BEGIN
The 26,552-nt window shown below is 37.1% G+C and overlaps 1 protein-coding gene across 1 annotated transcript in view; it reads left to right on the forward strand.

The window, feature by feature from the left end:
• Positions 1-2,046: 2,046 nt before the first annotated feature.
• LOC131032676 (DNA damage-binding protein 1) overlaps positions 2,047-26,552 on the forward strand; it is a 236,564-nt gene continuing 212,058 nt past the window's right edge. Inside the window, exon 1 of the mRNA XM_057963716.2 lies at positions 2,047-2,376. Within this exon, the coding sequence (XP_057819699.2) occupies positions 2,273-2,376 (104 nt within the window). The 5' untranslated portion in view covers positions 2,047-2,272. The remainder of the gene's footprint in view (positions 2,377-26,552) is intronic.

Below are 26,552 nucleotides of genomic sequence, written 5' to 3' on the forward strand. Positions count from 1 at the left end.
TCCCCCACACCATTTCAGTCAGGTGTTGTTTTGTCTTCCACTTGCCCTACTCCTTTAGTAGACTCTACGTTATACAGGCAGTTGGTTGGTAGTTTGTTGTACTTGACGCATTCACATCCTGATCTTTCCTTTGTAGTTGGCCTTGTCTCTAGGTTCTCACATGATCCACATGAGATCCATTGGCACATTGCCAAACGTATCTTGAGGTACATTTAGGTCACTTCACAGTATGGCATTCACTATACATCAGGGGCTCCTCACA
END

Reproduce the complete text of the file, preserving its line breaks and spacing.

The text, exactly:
The 26,552-nt window shown below is 37.1% G+C and overlaps 1 protein-coding gene across 1 annotated transcript in view; it reads left to right on the forward strand.

The window, feature by feature from the left end:
• Positions 1-2,046: 2,046 nt before the first annotated feature.
• LOC131032676 (DNA damage-binding protein 1) overlaps positions 2,047-26,552 on the forward strand; it is a 236,564-nt gene continuing 212,058 nt past the window's right edge. Inside the window, exon 1 of the mRNA XM_057963716.2 lies at positions 2,047-2,376. Within this exon, the coding sequence (XP_057819699.2) occupies positions 2,273-2,376 (104 nt within the window). The 5' untranslated portion in view covers positions 2,047-2,272. The remainder of the gene's footprint in view (positions 2,377-26,552) is intronic.

Below are 26,552 nucleotides of genomic sequence, written 5' to 3' on the forward strand. Positions count from 1 at the left end.
TCCCCCACACCATTTCAGTCAGGTGTTGTTTTGTCTTCCACTTGCCCTACTCCTTTAGTAGACTCTACGTTATACAGGCAGTTGGTTGGTAGTTTGTTGTACTTGACGCATTCACATCCTGATCTTTCCTTTGTAGTTGGCCTTGTCTCTAGGTTCTCACATGATCCACATGAGATCCATTGGCACATTGCCAAACGTATCTTGAGGTACATTTAGGTCACTTCACAGTATGGCATTCACTATACATCAGGGGCTCCTCACA